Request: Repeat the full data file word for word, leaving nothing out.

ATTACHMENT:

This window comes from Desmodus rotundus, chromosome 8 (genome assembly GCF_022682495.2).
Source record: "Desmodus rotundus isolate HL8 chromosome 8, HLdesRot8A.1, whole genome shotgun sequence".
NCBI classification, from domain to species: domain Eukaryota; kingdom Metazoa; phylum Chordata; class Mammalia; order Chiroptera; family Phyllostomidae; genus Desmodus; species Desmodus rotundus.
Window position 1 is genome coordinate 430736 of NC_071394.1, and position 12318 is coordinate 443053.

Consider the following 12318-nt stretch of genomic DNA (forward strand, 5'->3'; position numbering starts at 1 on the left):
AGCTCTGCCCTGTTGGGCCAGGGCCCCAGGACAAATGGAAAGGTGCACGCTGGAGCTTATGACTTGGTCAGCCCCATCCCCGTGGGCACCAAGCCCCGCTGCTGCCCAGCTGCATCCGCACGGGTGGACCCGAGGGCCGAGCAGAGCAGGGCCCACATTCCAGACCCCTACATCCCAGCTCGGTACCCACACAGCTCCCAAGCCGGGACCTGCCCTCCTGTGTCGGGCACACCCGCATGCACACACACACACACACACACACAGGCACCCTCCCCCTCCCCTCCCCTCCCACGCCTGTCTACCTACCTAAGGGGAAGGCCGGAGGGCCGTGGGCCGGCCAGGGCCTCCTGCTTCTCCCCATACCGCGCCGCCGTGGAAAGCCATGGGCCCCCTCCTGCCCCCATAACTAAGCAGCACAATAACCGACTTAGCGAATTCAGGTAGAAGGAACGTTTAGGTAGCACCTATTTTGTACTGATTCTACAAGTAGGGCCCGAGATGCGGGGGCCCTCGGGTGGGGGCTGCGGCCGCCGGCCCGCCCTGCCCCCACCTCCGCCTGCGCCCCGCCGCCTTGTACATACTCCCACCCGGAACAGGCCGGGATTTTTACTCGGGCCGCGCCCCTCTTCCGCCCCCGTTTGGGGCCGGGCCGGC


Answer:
This window comes from Desmodus rotundus, chromosome 8 (genome assembly GCF_022682495.2).
Source record: "Desmodus rotundus isolate HL8 chromosome 8, HLdesRot8A.1, whole genome shotgun sequence".
NCBI classification, from domain to species: domain Eukaryota; kingdom Metazoa; phylum Chordata; class Mammalia; order Chiroptera; family Phyllostomidae; genus Desmodus; species Desmodus rotundus.
Window position 1 is genome coordinate 430736 of NC_071394.1, and position 12318 is coordinate 443053.

Consider the following 12318-nt stretch of genomic DNA (forward strand, 5'->3'; position numbering starts at 1 on the left):
AGCTCTGCCCTGTTGGGCCAGGGCCCCAGGACAAATGGAAAGGTGCACGCTGGAGCTTATGACTTGGTCAGCCCCATCCCCGTGGGCACCAAGCCCCGCTGCTGCCCAGCTGCATCCGCACGGGTGGACCCGAGGGCCGAGCAGAGCAGGGCCCACATTCCAGACCCCTACATCCCAGCTCGGTACCCACACAGCTCCCAAGCCGGGACCTGCCCTCCTGTGTCGGGCACACCCGCATGCACACACACACACACACACACACAGGCACCCTCCCCCTCCCCTCCCCTCCCACGCCTGTCTACCTACCTAAGGGGAAGGCCGGAGGGCCGTGGGCCGGCCAGGGCCTCCTGCTTCTCCCCATACCGCGCCGCCGTGGAAAGCCATGGGCCCCCTCCTGCCCCCATAACTAAGCAGCACAATAACCGACTTAGCGAATTCAGGTAGAAGGAACGTTTAGGTAGCACCTATTTTGTACTGATTCTACAAGTAGGGCCCGAGATGCGGGGGCCCTCGGGTGGGGGCTGCGGCCGCCGGCCCGCCCTGCCCCCACCTCCGCCTGCGCCCCGCCGCCTTGTACATACTCCCACCCGGAACAGGCCGGGATTTTTACTCGGGCCGCGCCCCTCTTCCGCCCCCGTTTGGGGCCGGGCCGGC